How do you know if molds or bacteria that you have cultured in a petri dish are dangerous?
Answer from a Biosafety Officer:
June 10, 2013
The most straightforward answer to your question is that you can’t tell whether a culture of bacteria is "safe" or "dangerous" just by looking at the appearance of colonies on a plate. Colony morphology (the shape, color, and general appearance of a bacterial colony on a plate) is one aspect of bacterial identification and can be used as a step in identifying the cultures on your plate (1).
For this reason, biosafety guidelines recommend using Biosafety Level 2 (BSL-2) practices and facilities when working with samples that contain unknown microbes, and therefore unknown hazards (2: Section II: Biological Risk Assessment; 3: Isolation of Unknown Microbes from the Environment).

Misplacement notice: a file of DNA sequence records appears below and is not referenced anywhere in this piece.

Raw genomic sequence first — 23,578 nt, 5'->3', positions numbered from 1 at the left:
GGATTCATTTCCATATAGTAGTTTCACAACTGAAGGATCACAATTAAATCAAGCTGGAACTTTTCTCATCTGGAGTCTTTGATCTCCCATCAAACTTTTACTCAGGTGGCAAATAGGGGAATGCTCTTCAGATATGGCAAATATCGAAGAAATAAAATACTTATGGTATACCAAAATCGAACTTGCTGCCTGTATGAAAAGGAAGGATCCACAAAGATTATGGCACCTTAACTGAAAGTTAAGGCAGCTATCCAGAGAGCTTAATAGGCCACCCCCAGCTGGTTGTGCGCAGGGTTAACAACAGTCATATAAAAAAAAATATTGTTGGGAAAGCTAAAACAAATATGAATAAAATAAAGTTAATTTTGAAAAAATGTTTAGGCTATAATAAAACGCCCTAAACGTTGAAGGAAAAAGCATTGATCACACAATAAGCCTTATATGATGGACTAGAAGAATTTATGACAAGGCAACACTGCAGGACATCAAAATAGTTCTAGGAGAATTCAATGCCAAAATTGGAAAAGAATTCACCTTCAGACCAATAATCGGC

1. Breakwell, D., Woolverton, C., MacDonald, B., Smith, K., and R. Robison. Colony Morphology. ASM MicrobeLibrary. http://www.microbelibrary.org/component/resource/laboratory-test/3136-colony-morphology-protocol. Accessed 03/01/2013.
2. Wilson, D., and L. Chosewood, editors. Biosafety in Microbiological and Biomedical Laboratories (BMBL), 5th edition. Centers for Disease Control and Prevention and National Institutes of Health. 2009. http://www.cdc.gov/biosafety/publications/bmbl5/. Accessed 03/03/2013.
3. American Society for Microbiology. Draft Guidelines for Biosafety in Teaching Laboratories. 2012. http://www.asmcue.org/documents/ASMBiosafetyGuidelines-v2.pdf. Accessed 03/03/2013.